Not too bad for such a reasonably priced system. huh? The scores for Winstone 99 varied by only 0.1 or so, demonstrating outstanding stability. Futuremark's 3DMARK 99 is a great benchmark application for testing your graphics card, and, the scores it reflects for performance in the form of 3Dmarks and synthetic CPU 3Dmarks can also be a fair reference for overall system performance. The following are scores generated testing at a resolution of 800x600 and again are the average of three runs of each test...
I have also included the Quake II frame rates for Demo 1 & Crusher, and the D3D version of the Unreal flyby to demonstrate the board against a real world gaming application...
Just a brief word here for those of you that, like me, just can't seem to stop tweaking the most performance out of your systems. Like super7 mainboards, capable of achieving the 100MHz Front Side Bus frequency, ZX based mainboards, the AGP frequency does not get clock divided until you hit that magic 100MHz FSB. This means that your AGP frequency will match your external CPU frequency and your PCI frequency will run at 1/2 the external CPU frequency (as reflected in the table below...)
|System Clock||CPU Bus Clock||AGP Clock||PCI Clock|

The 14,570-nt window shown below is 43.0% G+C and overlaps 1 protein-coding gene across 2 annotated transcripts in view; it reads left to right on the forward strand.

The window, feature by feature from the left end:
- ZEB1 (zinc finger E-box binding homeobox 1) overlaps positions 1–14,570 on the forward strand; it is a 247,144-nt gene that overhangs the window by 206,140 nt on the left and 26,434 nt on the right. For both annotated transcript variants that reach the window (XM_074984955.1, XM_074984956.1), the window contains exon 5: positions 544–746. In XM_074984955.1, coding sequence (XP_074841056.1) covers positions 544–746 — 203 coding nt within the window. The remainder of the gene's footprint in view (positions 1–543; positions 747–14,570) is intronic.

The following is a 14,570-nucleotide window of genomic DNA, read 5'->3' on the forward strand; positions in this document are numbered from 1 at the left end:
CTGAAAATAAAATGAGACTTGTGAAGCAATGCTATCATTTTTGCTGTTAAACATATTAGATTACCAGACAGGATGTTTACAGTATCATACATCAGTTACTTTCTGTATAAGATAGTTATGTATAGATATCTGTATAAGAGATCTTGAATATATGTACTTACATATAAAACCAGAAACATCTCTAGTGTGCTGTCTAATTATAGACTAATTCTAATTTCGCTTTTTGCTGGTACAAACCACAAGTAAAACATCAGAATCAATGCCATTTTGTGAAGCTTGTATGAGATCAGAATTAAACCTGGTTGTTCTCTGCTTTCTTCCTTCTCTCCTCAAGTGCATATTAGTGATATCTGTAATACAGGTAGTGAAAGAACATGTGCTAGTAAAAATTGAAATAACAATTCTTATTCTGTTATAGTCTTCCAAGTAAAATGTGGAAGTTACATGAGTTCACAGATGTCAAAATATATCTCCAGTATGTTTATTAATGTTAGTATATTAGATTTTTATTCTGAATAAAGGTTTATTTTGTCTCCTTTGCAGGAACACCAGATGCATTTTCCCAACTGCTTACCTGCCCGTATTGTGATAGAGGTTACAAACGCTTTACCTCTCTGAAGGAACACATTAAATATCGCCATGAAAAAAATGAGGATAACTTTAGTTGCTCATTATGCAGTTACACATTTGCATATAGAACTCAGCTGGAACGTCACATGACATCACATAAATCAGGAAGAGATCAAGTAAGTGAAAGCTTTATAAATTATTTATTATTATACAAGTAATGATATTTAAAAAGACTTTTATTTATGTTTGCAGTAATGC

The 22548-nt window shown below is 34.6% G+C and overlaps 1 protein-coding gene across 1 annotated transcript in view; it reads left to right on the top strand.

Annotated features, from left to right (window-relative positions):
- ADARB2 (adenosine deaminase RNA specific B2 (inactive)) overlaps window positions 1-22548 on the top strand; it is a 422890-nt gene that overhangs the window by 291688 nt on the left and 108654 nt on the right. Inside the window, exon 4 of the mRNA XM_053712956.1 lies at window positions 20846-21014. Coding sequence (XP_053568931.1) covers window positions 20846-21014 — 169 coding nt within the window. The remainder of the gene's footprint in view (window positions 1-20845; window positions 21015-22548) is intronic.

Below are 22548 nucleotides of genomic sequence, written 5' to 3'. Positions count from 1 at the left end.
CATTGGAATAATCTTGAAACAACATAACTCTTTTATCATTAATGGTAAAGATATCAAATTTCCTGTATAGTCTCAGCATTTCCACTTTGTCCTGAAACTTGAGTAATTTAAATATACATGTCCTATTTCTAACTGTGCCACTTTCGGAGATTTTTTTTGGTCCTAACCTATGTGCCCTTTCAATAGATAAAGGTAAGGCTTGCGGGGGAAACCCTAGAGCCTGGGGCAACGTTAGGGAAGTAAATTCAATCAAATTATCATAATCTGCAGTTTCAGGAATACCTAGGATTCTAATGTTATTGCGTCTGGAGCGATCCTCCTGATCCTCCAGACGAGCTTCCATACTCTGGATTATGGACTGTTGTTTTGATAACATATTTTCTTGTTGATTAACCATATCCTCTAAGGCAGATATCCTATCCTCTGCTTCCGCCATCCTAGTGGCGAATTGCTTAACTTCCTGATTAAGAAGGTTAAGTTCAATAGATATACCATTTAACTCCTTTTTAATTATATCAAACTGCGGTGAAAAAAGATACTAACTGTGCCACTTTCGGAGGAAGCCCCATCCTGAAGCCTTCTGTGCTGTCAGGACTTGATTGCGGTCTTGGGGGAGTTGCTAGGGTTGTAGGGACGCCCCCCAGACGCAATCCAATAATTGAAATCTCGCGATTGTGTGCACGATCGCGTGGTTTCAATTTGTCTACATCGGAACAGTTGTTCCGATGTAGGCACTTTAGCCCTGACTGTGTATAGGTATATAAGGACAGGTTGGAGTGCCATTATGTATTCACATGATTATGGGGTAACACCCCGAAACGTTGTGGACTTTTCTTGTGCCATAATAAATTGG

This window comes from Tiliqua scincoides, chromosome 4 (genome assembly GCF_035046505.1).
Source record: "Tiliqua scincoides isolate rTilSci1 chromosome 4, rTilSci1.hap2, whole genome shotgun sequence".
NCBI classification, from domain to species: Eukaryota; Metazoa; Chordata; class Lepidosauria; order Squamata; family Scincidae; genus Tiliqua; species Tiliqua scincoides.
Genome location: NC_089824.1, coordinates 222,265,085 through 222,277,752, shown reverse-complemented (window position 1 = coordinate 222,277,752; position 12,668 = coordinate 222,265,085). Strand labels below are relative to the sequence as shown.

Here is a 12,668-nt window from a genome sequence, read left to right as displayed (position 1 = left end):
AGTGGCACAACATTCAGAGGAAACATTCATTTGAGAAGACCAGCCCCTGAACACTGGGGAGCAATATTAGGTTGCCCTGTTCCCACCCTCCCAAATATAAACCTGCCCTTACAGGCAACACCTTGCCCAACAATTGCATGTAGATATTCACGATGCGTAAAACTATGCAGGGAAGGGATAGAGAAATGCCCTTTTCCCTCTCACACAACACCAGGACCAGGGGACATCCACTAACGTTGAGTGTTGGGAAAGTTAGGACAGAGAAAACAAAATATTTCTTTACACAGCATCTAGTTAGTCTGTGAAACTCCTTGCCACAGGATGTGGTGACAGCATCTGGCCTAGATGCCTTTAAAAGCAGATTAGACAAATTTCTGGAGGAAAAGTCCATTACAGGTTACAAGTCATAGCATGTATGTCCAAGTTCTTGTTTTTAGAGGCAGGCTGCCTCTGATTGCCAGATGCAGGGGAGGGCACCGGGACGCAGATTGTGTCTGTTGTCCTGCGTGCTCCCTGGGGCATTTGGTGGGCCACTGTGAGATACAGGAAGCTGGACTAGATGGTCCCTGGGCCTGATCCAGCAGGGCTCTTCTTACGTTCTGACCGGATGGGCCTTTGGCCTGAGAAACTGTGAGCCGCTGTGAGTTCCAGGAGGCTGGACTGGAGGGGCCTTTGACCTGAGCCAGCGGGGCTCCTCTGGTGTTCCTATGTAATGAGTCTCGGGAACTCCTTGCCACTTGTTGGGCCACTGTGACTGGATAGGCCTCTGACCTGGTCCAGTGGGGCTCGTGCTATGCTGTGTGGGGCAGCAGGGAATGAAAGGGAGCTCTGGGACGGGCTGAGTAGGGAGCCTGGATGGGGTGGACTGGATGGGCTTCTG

This is important to keep in mind because your AGP card and other expansion cards will have to be capable of functioning properly at these frequencies in order to overclock your system. Under our testing configuration the EP-ZX370A was absolutely solid when running at 66 and 75MHz but the 83MHz FSB seemed just a bit flaky. For this reason I did not include the benchmark scores for the tests run at that frequency. Hitting 450MHz using a PPGA370 Celeron 300A is a fairly simple task though, so if you really want a good price/performance ratio, go that route.
I found the EPoX EP-ZX370A to be among the best ZX-based board for PPGA Celeron support and heartily approve it for ease of installation, stability, manageability and performance. The Super 7 Hardware Guide's Seal of Approval easily goes to this fine system board and I hope to see a BX based socket 370 based board from EPoX soon.
Check out EPoX excellent we site at http://www.epox.com for more